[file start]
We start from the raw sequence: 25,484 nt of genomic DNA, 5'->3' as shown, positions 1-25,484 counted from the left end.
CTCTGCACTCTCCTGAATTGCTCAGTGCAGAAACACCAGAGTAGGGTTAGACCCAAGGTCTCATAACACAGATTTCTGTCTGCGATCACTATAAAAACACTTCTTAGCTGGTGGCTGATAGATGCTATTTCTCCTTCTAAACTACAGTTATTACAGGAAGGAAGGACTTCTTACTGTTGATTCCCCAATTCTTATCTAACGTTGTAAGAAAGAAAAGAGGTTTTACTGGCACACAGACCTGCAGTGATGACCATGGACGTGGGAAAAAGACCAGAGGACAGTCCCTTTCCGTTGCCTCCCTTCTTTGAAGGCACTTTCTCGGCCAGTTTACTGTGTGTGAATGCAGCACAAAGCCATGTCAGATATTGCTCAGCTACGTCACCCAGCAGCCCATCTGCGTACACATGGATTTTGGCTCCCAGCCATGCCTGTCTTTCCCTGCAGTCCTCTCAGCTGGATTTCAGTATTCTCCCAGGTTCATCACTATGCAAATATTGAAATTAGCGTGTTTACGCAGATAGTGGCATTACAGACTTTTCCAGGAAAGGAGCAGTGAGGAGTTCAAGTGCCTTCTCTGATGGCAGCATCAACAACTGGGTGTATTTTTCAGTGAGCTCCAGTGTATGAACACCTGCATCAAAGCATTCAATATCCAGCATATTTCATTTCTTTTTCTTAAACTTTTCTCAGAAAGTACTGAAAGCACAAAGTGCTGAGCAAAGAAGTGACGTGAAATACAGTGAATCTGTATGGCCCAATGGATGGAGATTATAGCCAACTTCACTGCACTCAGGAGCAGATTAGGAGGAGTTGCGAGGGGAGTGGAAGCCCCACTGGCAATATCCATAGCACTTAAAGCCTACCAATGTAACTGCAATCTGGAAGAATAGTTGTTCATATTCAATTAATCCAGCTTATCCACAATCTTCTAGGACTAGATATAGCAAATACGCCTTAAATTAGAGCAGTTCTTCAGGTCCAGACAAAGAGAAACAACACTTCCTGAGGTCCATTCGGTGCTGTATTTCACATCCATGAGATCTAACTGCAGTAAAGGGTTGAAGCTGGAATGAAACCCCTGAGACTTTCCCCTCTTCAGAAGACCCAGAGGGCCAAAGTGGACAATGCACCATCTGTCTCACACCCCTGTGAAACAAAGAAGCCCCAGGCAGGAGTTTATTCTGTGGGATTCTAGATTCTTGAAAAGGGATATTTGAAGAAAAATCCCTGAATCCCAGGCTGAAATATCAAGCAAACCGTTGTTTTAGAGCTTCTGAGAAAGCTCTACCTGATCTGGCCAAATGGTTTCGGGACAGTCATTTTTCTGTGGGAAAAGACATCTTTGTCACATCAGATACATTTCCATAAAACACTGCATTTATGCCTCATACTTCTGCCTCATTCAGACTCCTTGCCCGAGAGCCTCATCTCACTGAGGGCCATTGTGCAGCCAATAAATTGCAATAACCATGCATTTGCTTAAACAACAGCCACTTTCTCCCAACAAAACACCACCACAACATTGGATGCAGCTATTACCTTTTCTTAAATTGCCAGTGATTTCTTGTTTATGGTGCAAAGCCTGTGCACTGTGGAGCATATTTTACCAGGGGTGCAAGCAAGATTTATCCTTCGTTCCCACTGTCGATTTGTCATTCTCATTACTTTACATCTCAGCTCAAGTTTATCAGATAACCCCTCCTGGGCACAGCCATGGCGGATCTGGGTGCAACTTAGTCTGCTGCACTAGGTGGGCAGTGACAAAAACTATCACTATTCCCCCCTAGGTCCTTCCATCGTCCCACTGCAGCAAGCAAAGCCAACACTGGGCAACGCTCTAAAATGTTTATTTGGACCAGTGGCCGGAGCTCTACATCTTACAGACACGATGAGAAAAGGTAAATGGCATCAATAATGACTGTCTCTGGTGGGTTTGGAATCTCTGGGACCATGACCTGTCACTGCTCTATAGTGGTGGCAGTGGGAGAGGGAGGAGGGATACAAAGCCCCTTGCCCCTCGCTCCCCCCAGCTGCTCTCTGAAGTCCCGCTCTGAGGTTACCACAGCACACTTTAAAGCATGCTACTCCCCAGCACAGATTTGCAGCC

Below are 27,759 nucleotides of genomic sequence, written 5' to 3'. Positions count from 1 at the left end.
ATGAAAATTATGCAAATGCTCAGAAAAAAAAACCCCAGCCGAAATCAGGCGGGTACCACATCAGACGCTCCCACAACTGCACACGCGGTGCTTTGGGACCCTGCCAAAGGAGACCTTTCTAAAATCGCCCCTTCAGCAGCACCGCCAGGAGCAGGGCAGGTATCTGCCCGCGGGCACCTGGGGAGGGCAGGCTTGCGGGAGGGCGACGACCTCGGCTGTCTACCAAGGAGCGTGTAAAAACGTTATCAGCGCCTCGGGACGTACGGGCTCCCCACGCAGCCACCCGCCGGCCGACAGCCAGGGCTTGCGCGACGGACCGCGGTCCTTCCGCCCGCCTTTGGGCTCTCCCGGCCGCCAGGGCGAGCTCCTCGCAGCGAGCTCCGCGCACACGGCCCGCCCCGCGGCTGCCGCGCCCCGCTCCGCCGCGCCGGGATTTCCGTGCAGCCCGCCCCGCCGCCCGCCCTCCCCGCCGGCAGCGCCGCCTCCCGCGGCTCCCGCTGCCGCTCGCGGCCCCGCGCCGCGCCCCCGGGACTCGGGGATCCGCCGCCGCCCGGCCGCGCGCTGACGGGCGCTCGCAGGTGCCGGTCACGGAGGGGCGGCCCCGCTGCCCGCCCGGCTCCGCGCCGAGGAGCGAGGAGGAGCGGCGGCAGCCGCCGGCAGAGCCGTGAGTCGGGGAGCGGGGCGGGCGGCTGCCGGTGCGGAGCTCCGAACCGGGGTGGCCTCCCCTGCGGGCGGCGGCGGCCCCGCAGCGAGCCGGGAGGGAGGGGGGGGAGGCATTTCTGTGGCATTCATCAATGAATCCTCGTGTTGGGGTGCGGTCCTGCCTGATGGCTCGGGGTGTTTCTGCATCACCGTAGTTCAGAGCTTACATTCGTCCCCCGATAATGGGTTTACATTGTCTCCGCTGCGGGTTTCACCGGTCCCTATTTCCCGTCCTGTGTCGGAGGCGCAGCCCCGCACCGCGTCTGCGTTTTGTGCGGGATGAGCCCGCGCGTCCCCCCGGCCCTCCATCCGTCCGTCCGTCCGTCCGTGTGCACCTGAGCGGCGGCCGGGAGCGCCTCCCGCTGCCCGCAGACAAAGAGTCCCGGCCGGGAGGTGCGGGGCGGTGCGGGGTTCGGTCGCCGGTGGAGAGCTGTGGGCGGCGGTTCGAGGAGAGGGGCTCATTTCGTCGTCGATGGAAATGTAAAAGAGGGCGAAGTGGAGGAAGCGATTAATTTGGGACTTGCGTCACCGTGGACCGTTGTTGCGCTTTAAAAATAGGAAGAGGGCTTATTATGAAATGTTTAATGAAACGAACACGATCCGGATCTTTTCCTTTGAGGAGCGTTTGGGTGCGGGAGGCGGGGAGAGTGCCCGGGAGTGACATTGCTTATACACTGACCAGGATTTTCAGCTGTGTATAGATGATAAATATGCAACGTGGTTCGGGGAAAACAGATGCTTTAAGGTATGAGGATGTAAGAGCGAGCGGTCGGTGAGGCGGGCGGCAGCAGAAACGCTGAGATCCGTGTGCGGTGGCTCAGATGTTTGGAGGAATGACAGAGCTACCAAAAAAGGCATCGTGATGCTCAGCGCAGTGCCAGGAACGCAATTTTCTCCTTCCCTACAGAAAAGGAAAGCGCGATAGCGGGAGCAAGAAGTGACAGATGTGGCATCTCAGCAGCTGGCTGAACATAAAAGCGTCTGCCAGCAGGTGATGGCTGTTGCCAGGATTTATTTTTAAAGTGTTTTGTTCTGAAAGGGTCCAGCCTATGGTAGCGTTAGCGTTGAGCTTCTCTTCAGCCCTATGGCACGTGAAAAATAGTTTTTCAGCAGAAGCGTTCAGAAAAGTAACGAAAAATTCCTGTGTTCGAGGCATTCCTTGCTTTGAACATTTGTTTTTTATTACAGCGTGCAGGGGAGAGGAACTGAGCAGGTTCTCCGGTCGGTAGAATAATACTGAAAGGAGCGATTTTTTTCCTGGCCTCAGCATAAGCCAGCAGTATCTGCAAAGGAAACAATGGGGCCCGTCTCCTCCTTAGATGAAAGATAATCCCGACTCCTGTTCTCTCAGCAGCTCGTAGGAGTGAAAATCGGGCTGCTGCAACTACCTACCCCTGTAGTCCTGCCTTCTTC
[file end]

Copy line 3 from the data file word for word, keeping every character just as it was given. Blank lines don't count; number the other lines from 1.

Below are 27,759 nucleotides of genomic sequence, written 5' to 3'. Positions count from 1 at the left end.